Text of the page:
ADHD Symptoms in Adults

Attention Deficit Disorder (ADD) and Attention Deficit Hyperactivity Disorder (ADHD) affects about 9 million adults.  It is a mental health condition that causes inattention, hyperactivity and impulsive behavior.  ADHD can lead to unstable relationships, poor work/school performance, low self-esteem and is responsible for reduced productivity in the work place and household chores.

An increasing number of adults are showing similar symptoms to ADD/ADHD because they are simply overstimulated.  This mimics ADHD, but is really a situation in which adults are overworked, overtired, and overstimulated by technology and various demands and can't sustain focus.

You should see a doctor when the inattention, hyperactivity or impulsive behavior continually disrupts your life.  Half of adults who have ADHD also have at least one other diagnosable mental health condition such as depression or anxiety.  Here are some clues, or symptoms of ADHD in adults:

1. You have a child with ADHD: ADHD runs in some families, with one or both parents having it.  If your child was diagnosed with ADHD, chances are you or your partner may have adult ADHD.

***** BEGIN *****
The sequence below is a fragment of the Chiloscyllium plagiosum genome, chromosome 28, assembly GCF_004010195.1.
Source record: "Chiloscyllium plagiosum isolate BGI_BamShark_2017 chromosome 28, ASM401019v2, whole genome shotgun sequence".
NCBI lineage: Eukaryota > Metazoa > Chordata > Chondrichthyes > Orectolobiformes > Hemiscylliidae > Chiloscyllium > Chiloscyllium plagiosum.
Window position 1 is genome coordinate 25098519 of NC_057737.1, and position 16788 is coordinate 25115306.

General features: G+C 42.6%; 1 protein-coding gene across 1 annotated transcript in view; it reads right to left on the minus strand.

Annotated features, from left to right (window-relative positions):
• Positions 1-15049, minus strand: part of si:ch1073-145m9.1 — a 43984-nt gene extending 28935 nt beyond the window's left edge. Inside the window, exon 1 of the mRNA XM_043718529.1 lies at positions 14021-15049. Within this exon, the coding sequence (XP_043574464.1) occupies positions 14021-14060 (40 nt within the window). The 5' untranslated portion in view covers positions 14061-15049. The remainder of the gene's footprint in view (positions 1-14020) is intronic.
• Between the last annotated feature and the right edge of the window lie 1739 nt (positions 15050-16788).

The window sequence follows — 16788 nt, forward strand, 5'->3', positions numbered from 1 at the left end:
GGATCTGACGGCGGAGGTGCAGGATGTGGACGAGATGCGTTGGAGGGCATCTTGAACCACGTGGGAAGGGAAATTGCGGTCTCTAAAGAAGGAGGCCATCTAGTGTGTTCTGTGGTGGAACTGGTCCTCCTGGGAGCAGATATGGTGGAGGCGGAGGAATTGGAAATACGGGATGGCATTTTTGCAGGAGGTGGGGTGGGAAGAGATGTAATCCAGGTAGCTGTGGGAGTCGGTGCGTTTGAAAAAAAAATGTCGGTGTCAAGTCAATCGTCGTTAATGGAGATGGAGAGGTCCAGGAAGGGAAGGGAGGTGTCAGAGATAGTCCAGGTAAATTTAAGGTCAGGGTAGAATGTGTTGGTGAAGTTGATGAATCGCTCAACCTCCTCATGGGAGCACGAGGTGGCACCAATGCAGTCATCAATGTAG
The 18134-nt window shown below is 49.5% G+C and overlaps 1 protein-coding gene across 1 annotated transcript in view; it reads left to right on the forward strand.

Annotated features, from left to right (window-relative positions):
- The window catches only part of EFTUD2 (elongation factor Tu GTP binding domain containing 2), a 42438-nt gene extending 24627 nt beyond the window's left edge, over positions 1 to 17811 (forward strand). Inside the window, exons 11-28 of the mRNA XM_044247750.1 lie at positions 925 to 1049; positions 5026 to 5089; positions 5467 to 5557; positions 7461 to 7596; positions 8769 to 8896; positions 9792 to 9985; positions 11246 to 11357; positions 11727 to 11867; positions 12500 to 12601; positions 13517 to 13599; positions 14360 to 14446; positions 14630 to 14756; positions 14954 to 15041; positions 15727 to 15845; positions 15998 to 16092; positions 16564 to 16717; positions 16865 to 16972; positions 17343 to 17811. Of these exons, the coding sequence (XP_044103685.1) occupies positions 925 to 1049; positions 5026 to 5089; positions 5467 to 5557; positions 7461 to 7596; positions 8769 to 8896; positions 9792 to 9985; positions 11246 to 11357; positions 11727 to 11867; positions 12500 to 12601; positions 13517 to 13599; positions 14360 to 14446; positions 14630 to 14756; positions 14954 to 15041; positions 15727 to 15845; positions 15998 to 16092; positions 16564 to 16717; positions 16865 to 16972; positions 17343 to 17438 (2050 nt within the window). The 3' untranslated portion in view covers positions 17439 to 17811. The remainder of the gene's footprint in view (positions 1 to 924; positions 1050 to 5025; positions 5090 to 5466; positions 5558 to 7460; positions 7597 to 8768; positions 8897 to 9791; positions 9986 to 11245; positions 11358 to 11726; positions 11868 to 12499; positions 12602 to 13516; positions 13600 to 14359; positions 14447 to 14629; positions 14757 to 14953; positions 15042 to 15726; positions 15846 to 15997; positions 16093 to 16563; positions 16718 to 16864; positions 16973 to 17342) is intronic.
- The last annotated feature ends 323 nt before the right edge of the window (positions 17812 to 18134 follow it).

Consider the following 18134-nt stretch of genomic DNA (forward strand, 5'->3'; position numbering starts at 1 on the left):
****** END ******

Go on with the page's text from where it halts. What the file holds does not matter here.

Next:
2. You cannot complete most, if any, household chores: People with untreated adult ADHD often aren’t productive with chores.  The person without ADHD will have to take on more of these chores, including cooking, cleaning and parentingThis inequity can cause resentment without proper diagnosis or treatment.

3. You have trouble at work: Adults with ADHD typically have difficulty at work because they cannot pay attention to details and they make careless mistakes.  They cannot complete tasks because they’re not good at following through.

 What to do if you have ADHD?

Seek a professional counselor who can help you with a diagnosis and treatment.  You can also downsize your distractions: check emails at pre-determined times, turn off instant messaging programs, create an environment with minimal audible, visual and mental distractions.  Ask for explicit instructions on a project and break up big projects into smaller, manageable chunks, and use a timer to remind you when to change tasks or get to an appointment.

Exercise may improve ADD/ADHD symptoms because the increased blood flow to your brain improves attention.  Exercise can enhance your mood and make medication more effective.  Make sure to allow enough time for sleep.  Many adults with ADD/ADHD suffer from insomnia which only exacerbates their attention problems.  Furthermore, ask for help.  You can use specialized coaches, organizational systems, medications or therapists.